# Documentation

### This is machine translation

Translated by
Mouse over text to see original. Click the button below to return to the English verison of the page.

# besselap

Bessel analog lowpass filter prototype

## Syntax

`[z,p,k] = besselap(n)`

## Description

`[z,p,k] = besselap(n)` returns the poles and gain of an order-`n` Bessel analog lowpass filter prototype. `n` must be less than or equal to 25. The function returns the poles in the length `n` column vector `p` and the gain in scalar `k`. `z` is an empty matrix because there are no zeros. The transfer function is

`$H\left(s\right)=\frac{k}{\left(s-p\left(1\right)\right)\left(s-p\left(2\right)\right)\cdots \left(s-p\left(n\right)\right)}$`

`besselap` normalizes the poles and gain so that at low frequency and high frequency the Bessel prototype is asymptotically equivalent to the Butterworth prototype of the same order [1]. The magnitude of the filter is less than $1/\sqrt{2}$ at the unity cutoff frequency Ωc = 1.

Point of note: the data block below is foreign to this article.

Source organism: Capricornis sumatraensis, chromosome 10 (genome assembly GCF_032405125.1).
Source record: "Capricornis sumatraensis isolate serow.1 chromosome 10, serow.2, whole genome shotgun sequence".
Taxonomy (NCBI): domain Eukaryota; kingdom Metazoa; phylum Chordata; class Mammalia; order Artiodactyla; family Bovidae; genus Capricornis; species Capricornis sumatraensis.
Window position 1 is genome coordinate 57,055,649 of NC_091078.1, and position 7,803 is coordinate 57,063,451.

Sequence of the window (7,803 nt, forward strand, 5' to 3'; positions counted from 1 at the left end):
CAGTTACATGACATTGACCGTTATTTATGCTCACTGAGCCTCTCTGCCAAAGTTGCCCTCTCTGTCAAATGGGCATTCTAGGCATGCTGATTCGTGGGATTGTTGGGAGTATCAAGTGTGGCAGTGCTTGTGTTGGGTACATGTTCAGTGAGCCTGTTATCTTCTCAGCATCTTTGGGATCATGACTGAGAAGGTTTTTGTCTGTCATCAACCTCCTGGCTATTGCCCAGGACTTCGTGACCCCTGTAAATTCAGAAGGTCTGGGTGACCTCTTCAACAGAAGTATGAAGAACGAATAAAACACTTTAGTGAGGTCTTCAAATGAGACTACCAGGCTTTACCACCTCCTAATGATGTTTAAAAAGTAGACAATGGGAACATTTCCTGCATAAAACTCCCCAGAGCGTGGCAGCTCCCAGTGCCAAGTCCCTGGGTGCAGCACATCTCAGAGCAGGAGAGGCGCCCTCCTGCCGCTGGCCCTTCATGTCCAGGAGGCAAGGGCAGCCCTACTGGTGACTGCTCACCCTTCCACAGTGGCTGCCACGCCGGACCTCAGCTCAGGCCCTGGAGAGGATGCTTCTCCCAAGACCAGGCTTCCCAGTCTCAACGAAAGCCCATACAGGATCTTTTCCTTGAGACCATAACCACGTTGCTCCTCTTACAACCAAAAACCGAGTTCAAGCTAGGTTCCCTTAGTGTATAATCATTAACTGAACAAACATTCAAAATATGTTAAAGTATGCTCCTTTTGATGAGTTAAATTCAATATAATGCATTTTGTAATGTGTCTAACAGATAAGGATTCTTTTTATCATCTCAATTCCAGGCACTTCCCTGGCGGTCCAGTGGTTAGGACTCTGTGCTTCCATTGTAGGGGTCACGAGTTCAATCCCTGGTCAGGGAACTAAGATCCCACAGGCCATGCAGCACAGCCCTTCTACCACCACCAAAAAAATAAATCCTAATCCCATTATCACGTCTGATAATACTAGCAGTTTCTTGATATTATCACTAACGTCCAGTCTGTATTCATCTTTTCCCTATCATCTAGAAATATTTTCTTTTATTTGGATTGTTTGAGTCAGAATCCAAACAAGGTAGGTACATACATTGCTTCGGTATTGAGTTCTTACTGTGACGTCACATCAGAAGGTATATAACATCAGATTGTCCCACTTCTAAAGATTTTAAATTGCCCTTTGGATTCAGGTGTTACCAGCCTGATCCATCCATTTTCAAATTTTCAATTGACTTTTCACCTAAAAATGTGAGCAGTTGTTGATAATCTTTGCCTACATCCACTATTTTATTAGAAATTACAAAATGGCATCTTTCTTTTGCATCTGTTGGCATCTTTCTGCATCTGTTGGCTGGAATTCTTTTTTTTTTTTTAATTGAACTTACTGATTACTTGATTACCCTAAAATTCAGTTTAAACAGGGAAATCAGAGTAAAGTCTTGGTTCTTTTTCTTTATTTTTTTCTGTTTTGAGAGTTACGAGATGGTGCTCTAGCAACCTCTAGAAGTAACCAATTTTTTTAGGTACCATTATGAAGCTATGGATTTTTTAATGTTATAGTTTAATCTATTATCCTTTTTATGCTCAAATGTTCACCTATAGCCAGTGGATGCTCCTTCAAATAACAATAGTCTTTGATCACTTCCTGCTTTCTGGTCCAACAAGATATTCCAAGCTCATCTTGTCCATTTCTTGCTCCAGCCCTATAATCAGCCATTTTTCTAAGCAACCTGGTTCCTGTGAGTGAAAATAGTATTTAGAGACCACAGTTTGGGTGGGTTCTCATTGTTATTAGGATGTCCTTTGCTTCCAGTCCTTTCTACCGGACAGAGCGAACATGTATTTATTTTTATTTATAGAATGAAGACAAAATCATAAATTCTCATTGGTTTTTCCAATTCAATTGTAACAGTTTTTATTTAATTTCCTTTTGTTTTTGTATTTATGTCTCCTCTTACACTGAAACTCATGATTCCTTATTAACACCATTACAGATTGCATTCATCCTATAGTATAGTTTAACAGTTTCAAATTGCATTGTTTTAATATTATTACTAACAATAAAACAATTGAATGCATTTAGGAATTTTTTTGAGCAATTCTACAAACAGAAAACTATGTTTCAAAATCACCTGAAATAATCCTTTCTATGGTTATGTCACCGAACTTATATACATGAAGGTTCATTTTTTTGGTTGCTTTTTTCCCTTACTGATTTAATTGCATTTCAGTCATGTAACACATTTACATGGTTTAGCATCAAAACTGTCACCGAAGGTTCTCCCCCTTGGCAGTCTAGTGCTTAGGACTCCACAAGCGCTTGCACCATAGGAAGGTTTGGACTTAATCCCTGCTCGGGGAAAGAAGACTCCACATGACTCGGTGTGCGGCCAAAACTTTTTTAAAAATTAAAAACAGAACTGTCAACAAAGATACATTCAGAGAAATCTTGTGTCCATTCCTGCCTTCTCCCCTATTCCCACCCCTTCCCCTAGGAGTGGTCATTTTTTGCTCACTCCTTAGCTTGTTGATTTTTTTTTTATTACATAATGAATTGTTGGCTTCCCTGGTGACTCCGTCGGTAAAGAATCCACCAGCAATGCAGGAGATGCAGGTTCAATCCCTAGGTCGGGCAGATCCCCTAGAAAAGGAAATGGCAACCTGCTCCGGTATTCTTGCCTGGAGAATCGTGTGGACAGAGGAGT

Analog Bessel filters are characterized by a group delay that is maximally flat at zero frequency and almost constant throughout the passband. The group delay at zero frequency is

`${\left(\frac{\left(2n\right)!}{{2}^{n}n!}\right)}^{1/n}$`

## Examples

collapse all

Design a 6th-order Bessel analog lowpass filter. Display its magnitude and phase responses.

```[z,p,k] = besselap(6); % Lowpass filter prototype [num,den] = zp2tf(z,p,k); % Convert to transfer function form freqs(num,den) % Frequency response of analog filter ```

collapse all

### Algorithms

`besselap` finds the filter roots from a lookup table constructed using Symbolic Math Toolbox™ software.

## References

[1] Rabiner, L. R., and B. Gold. Theory and Application of Digital Signal Processing. Englewood Cliffs, NJ: Prentice-Hall, 1975, pp. 228–230.